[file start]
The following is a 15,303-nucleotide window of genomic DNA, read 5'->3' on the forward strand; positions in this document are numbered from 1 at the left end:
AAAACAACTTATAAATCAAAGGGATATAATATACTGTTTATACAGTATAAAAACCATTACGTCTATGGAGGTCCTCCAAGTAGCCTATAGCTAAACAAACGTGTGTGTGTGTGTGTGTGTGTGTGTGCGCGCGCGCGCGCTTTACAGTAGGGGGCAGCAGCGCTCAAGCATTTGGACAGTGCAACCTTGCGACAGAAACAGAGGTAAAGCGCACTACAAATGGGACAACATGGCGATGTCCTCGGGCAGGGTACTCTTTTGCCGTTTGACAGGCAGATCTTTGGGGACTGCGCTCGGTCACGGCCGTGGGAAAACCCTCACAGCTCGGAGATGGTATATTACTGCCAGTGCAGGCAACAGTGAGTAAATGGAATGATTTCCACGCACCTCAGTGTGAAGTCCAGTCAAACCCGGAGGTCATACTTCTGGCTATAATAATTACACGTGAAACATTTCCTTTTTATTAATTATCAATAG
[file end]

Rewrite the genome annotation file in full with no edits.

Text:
The following is a 15,303-nucleotide window of genomic DNA, read 5'->3' on the forward strand; positions in this document are numbered from 1 at the left end:
AAAACAACTTATAAATCAAAGGGATATAATATACTGTTTATACAGTATAAAAACCATTACGTCTATGGAGGTCCTCCAAGTAGCCTATAGCTAAACAAACGTGTGTGTGTGTGTGTGTGTGTGTGTGCGCGCGCGCGCGCTTTACAGTAGGGGGCAGCAGCGCTCAAGCATTTGGACAGTGCAACCTTGCGACAGAAACAGAGGTAAAGCGCACTACAAATGGGACAACATGGCGATGTCCTCGGGCAGGGTACTCTTTTGCCGTTTGACAGGCAGATCTTTGGGGACTGCGCTCGGTCACGGCCGTGGGAAAACCCTCACAGCTCGGAGATGGTATATTACTGCCAGTGCAGGCAACAGTGAGTAAATGGAATGATTTCCACGCACCTCAGTGTGAAGTCCAGTCAAACCCGGAGGTCATACTTCTGGCTATAATAATTACACGTGAAACATTTCCTTTTTATTAATTATCAATAG